As shown below, we have all encountered the work item type from hell - the worst work item (bug) type I had the misfortune to work with had 200+ fields, multiple tabs, mandatory dependencies, and fields that no-one could explain. An inefficient and frustrating user experience!


For operational support requests we created a streamlined work item type, which auto-filled most fields during creation. Both the requestor and team dealing with the request, can enjoy a far more efficient process and digest the request and status at-a-glance.

Arrange your board

It is important that you fine tune your Board to suit you and deliver visual value to your team and stakeholders. Here is what ours looks like...

Kanban Board

  1. We use swimlanes to map the requests we receive into a few well-known buckets, such as hair on FIRE, security risks, fixed date, Kaizen, STANDARD, and Braindumps (information sharing).
  2. We use the standard top=highest-priority prioritization strategy when scanning the swimlanes and cards within each swimlane column.
  3. As shown, we still have to work on and improve our work in progress (WIP) and associated WIP limits.
  4. We use the Filters, as discussed in Azure Boards Tips.

The STANDARD swimlane is where we live and breath operational support, with a Kanban mindset and focus on Flow. We pull work from the right and prioritize work that has a clear flow from NEW to DONE, using every opportunity to identify inefficiencies and waste.

The FIXED and KAIZEN swimlanes is where we practice our Scrum and Scaled Agile Framework (SAFe) mindset, planning, prioritizing, and committing work to program increments and associated iterations.

We are using the right-mindset for the right job, at the right time, to continuously deliver value,

Use a visual dashboard


Like Kanban boards, as discussed in Agile Boards Tips, you can create visual Azure DevOps dashboards, to monitor and identify smoke, before you have a raging fire on your hands. Our blurred dashboard is one of my default startup pages in my Edge browser and a page I continuously monitor during the day.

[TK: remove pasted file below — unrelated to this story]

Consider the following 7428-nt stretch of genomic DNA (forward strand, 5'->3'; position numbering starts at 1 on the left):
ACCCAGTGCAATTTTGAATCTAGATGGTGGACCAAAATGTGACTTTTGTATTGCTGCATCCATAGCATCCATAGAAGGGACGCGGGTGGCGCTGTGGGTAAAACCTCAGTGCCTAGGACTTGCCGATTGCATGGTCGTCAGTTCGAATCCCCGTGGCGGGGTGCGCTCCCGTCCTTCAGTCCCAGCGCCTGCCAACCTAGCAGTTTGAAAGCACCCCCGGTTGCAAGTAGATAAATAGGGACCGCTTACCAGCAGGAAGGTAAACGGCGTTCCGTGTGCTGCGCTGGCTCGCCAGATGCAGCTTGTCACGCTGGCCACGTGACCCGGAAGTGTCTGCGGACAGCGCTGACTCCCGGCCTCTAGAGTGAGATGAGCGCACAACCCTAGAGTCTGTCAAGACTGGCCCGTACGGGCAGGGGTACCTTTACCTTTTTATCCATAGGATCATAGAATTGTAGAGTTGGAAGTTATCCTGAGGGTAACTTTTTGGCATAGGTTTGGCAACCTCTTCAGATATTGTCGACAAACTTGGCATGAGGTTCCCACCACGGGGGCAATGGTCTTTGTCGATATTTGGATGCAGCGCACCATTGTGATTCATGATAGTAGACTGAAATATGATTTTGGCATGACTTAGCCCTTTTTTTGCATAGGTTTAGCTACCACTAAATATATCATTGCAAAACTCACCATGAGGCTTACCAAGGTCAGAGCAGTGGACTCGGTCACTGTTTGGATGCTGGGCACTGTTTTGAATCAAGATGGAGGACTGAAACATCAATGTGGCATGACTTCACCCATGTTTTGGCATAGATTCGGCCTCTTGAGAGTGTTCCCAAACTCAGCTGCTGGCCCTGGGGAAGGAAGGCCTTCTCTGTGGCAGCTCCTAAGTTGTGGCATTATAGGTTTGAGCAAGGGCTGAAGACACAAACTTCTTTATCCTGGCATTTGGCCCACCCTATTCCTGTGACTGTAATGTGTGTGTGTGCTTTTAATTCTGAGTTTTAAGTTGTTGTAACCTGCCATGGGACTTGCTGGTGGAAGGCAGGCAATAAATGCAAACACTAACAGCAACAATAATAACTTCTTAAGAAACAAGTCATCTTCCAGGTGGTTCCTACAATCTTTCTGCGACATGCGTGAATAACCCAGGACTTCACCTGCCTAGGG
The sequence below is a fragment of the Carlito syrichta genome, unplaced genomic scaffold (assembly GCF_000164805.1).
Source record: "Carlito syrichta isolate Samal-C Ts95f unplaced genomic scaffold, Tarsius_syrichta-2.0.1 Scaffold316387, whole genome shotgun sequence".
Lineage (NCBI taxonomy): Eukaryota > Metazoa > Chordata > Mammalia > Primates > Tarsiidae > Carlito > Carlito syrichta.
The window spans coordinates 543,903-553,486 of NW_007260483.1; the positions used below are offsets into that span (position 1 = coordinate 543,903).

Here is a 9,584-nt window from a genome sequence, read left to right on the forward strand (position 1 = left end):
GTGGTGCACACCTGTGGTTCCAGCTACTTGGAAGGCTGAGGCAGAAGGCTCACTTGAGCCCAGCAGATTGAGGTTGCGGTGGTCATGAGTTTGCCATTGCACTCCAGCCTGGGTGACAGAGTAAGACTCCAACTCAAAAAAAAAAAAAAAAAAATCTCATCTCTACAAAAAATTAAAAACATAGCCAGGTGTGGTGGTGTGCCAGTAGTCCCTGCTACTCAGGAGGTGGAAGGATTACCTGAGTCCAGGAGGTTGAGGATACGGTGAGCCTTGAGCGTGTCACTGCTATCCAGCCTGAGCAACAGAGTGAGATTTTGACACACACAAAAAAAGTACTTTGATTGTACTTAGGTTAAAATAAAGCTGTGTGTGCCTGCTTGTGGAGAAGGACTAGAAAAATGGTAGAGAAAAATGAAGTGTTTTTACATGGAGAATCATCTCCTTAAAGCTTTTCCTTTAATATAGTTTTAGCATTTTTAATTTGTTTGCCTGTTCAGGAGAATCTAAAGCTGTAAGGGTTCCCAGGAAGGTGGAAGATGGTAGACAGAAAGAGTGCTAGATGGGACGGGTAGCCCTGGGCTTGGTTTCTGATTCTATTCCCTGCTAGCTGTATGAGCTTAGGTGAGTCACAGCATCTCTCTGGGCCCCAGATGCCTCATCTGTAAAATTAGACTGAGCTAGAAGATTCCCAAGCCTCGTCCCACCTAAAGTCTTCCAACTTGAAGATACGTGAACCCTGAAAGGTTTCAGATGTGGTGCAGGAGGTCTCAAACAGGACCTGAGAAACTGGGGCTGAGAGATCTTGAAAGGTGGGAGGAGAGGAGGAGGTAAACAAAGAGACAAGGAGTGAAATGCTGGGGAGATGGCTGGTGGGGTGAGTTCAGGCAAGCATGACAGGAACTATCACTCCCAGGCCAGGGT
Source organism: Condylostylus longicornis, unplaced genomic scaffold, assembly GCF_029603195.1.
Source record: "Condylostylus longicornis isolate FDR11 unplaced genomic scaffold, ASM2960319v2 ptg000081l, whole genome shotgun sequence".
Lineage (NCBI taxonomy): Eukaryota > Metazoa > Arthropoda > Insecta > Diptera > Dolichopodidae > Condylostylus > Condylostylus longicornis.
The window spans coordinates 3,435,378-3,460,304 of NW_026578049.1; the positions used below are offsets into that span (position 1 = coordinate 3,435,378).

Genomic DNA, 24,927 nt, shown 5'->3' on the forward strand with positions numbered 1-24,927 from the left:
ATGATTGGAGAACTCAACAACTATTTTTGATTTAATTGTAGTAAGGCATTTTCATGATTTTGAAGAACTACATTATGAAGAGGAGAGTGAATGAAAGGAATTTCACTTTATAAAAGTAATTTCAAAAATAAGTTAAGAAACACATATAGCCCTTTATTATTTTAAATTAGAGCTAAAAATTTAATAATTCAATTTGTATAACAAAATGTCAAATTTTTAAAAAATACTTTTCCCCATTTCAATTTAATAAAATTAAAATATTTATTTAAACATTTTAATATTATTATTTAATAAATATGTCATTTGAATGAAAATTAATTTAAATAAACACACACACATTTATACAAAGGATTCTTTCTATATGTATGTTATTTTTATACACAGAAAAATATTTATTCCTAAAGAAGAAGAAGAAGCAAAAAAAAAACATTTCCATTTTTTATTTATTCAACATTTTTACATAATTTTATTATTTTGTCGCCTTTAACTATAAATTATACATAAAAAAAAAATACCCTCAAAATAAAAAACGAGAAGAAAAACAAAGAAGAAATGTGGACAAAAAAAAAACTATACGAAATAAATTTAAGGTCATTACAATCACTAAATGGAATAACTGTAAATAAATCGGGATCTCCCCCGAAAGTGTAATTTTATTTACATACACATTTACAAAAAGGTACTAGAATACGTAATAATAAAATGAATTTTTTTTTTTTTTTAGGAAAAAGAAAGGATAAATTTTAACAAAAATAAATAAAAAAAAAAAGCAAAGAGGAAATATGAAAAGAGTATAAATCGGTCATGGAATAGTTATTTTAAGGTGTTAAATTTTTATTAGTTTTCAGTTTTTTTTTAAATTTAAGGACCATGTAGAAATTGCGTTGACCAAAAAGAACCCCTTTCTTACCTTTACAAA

1. The tiles present an assortment of invaluable indicators. Anything in red requires our attention, for example orphaned work items (no parent), blocked work items, closed (timeless) work items without an iteration, and operational support work items that are missing required tags.
  2. The list of pipeline status allows us to keep an eye on our maintenance pipelines and the lead- and cycle-time graphs visualize how have been doing over the past 30 days.
  3. There are a lot more gems on the board, some relevant to all of us, some interesting for our scrum master. There are also gems, such as a list of my pull requests and pull requests assigned to me allow me to be more proactive.

As with Kanban boards, take two steps back and ensure that the visual cues for you and your team.

Lastly, remember the Delivery Plan which allows you to create a delivery board-type plan view combining multiple teams, backlogs, and iteration cadences. The delivery plan configuration of settings and styles is like the board, but it also allows you to collapse cards and show dependencies.

IMPORTANT Dependencies are only shown for predecessor/successor links and dependency lines are only drawn if both the predecessor and successor cards are visible on the delivery plan view.

Any other tips to share?